Hall originated as one of 3 trees set out about 1930 at Hall Crossroads near Monroeville AL, two trees died, the remaining tree produced the Hall pecan. Nuts run 60 per pound with 49% kernel and a high percentage of tri-lobe nuts produced. The sample I have runs about 1 in 14 tri-lobe. The tri-lobe nuts are often poorly filled. With good care, percent kernel would probably impove slightly. The kernel is fairly tighly bound into the shell but can be separated. The nut has acute apex with rounded base and is very close to being round in cross-section. Reported to have very good scab resistance. It is not known for sure if this is a seedling or was a grafted tree. I verified a list of varieties that most closely matched the characteristics and was unable to find a match. This pecan has 3 weaknesses; size is a tad small, shell is a bit thick resulting in low %kernel, and the kernel is bound a bit tight into the shell. Nuts provided by Mike Cartwright (Evergreen, AL Dentist and nut enthusiast) I generally agree that Hall is a pretty good pecan that may be capable of growing significantly further north than most southern pecans as shown by Fred growing it in KY. Whether or not it can grow and produce in your climate is yet to be determined.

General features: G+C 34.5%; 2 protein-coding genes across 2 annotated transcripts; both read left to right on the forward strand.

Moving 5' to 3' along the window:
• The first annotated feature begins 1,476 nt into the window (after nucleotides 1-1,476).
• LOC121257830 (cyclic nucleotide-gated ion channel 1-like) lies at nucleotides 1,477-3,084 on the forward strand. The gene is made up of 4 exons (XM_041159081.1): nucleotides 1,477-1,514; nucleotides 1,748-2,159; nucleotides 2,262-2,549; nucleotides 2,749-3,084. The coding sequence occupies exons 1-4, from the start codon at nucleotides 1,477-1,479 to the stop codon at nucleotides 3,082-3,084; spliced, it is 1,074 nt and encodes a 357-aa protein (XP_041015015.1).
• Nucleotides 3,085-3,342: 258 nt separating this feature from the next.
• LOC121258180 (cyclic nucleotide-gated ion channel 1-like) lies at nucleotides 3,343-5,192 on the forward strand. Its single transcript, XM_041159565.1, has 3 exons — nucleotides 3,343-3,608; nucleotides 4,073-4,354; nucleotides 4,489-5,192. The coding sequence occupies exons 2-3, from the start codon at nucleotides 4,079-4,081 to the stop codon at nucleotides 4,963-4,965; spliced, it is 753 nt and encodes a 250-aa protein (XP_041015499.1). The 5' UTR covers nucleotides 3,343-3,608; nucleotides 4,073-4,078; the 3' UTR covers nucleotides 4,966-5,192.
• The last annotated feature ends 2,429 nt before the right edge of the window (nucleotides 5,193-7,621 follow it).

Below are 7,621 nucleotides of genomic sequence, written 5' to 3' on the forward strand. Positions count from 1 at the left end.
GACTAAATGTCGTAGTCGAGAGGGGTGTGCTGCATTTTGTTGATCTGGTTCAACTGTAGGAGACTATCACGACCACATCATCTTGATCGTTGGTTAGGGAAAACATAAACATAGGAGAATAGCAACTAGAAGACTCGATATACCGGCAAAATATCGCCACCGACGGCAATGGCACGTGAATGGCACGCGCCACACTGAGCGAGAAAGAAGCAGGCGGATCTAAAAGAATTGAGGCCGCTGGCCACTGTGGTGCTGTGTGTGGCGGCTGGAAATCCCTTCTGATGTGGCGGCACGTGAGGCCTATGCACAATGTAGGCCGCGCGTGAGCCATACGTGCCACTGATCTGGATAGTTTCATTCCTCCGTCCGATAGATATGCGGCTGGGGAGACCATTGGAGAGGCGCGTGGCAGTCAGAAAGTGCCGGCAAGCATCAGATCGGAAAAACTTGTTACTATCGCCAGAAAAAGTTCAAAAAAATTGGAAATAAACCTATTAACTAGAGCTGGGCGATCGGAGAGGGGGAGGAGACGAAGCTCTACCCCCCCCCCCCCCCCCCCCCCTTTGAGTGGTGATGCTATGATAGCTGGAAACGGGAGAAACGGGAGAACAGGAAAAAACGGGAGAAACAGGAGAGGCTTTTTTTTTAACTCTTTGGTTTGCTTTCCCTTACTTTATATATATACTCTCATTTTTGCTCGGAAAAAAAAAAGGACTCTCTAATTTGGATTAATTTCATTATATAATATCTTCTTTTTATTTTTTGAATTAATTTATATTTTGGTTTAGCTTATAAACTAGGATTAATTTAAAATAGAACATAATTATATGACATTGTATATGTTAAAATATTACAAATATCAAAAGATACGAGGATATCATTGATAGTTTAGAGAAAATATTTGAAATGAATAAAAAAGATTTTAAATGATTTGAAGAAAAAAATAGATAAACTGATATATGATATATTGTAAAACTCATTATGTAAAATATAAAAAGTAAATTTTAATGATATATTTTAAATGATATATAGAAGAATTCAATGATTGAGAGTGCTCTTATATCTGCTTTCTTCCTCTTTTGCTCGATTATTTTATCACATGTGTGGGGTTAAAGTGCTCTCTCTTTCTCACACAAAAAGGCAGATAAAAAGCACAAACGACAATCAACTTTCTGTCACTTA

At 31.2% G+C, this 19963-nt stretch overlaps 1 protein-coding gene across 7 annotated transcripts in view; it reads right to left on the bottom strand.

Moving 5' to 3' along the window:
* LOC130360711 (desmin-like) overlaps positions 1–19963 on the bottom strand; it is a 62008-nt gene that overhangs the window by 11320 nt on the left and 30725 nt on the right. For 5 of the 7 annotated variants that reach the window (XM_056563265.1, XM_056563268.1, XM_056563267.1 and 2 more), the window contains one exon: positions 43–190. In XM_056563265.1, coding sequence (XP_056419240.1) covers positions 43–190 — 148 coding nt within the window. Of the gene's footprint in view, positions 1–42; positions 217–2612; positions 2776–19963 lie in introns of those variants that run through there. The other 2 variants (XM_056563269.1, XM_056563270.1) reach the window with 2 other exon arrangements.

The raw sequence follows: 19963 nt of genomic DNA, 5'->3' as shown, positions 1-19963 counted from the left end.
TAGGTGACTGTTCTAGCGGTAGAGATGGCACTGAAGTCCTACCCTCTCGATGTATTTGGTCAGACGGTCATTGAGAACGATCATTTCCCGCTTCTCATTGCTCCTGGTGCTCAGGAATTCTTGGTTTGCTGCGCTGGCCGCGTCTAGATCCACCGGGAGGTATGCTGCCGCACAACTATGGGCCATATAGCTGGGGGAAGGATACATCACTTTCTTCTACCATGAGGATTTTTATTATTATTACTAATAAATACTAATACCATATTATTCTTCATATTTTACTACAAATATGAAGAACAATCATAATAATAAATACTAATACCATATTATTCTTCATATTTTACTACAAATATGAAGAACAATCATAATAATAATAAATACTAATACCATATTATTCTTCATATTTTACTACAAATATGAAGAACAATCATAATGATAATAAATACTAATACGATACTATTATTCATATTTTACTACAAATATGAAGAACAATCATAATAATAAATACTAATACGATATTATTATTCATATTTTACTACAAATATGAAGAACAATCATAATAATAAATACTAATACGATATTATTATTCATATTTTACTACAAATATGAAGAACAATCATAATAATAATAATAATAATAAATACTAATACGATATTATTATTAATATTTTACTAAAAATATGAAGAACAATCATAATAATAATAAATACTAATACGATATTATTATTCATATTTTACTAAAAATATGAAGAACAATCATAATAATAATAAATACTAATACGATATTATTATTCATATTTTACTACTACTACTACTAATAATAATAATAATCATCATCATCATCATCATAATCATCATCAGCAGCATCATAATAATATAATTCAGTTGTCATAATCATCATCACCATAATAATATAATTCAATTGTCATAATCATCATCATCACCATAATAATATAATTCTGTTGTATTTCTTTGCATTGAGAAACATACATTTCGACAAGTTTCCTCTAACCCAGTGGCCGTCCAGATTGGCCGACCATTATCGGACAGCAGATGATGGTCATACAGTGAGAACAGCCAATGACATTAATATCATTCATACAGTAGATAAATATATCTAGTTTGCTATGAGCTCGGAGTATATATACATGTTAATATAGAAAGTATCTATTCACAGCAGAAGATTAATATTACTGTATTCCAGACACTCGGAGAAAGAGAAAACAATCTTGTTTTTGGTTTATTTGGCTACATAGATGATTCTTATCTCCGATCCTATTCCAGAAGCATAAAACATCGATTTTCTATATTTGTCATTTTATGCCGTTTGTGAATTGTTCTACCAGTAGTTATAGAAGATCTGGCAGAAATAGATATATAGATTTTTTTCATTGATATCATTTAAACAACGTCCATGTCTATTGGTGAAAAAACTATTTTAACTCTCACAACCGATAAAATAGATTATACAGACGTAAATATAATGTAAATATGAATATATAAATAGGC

Hall was kept going by a man - now in his 90’s - who got it grafted onto some rootstocks at his home in south AL. The original tree was 1 of 3 planted back in the 1930’s in a small community known as Hall Crossroads. It is not known if the original tree was grafted or a seedling. I tried to ID based on the nuts, but can only state that it is not one of the commonly distributed older varieties. As a variety, Hall would not get a second look from commercial growers here in Alabama. Small size, low percent kernel, and difficulty cracking make it a non-starter. From a home grower perspective, it has quite a bit of potential. When compared with most of the pecan varieties that can be grown in KY, Hall is very interesting. If you want to look back to Jan 12th, I posted about Hall in this thread.


Thank you! I’m out west in NW California with 25 plus Northern cultivars. Will see how this different climate affects pollination and maturity. We know that pollination out here is significantly different.